Your letter to the Minister of Justice in Turkey will remind him that the action of the university and the police that day contravened Article 21 of the Universal Declaration of Human Rights, and that all charges against the students and academic must be dropped, or the students and academic acquitted of all charges.

Jani Silva

What would a Write-For-Rights campaign be without an appeal to protect those who are trying to protect the environment and the people who depend on it for their own health and livelihood? This year the country is Colombia; the offender, Amerisur Oil Company; the defenders: ADISPA; our focus, Jani Silva.

Jani was only 16 when she co-founded ADISPA, the Association for the Integral and Sustainable Development of the Amazonian Pearl, and dedicated her life to helping the farmers in the Amazonia Pearl in Putumayo protect the land and trees that everyone in that farming reserve depends on. Enter the oil company, and you can guess the end of the story: oil spills, poisoned water, ruined land. And so Jani and her organization continue to campaign against the company. And again, you can guess the result: Jani has been followed by armed men and threatened with death, a situation made worse because she is a woman and lives in a remote area. Since the onset of the pandemic, state protection has been reduced, but assassinations have increased. Jani writes: “Because I defend my territory, people have put a gun to my head to kill me. But we cannot run away or let ourselves be won over by fear.”

Your letter to the President of Colombia can demand protection for Jani and others who work to protect their little corner of the world. Your letter may even inspire the President to take a closer look at the activities of the Amerisur Oil Company. Jani and her fellow ADISPA members would also love to hear from you and receive the pictures your children could draw. More information in the package.

Germain Rukuku

Our final case is one of those convicted-on-scanty evidence types. Germain Rukuku and his wife both worked for NGOs in Burundi, but were associated with the Action by Christians for Abolition of Torture organization, or the ACAT. In what is itself a violation of human rights, that organization was shut down by the government in 2016 for allegedly “tarnishing the image of the country.” Germain was arrested in 2017 on the basis of his association with ACAT, brought to trial on false charges – “rebellion” and “threatening State Security”, convicted, and sentenced to 32 years in prison. The evidence against him? An email he had written when the ACAT was still legal. Germain’s wife, Emelyne, is left to raise their three sons herself. One of those sons was born shortly after Germain was arrested; Germain has never seen him.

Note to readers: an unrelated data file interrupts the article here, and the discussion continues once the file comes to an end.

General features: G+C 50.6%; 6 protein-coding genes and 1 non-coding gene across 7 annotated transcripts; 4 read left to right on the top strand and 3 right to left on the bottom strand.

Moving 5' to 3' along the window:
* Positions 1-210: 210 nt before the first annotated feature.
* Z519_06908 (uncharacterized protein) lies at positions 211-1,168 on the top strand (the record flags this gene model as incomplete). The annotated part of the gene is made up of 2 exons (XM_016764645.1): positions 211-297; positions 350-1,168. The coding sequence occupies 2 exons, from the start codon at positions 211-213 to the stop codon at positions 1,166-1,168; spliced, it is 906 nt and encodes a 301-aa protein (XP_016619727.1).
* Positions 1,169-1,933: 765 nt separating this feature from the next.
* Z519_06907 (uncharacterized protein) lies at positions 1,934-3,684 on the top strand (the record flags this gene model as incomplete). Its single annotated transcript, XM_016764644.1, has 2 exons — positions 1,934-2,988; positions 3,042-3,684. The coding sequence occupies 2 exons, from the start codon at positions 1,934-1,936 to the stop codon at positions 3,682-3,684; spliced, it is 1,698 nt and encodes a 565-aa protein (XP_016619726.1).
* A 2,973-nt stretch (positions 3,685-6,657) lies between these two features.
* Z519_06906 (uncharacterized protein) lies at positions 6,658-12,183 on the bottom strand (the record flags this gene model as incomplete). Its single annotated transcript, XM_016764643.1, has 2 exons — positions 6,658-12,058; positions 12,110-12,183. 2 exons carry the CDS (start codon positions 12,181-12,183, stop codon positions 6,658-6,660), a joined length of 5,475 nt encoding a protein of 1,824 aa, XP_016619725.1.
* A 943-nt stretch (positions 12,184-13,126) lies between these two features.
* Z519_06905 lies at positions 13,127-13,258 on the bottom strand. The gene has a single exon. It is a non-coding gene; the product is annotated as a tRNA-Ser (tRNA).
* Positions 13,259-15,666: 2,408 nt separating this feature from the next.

Please write to the president of Burundi, demanding Germain’s immediate and unconditional release. You might also wish to send a note of support and encouragement to Emelyne as she tries to hold their lives together.

How to return your completed campaign packages

So what do you do with your package once you have done everything you want to do and re-assembled it? Simply reverse the process — call Lisa at the church office or me and arrange a pickup. Alternatively, drop it off at the church December 7 – 11 between 1:00 and 4:00 PM; Lisa will be there to receive it or you can simply put it in the outside mailbox. Or, Bruce Morrison and I will be at the church Saturday, December 12 from 11:00 AM until noon to receive your package in a drive-by drop-off. However you choose to return your package, I would appreciate receiving all the packages by noon on December 12.

Your support is appreciated. Thank you for standing up for human rights.

Bonnie Horton

This post combines information that first appeared in four issues of Tidbits.

Last updated: 2020-12-06 at 22:58 with full information about the case of Germain Rukuku in Burundi, and with details of how to return one’s completed campaign packages.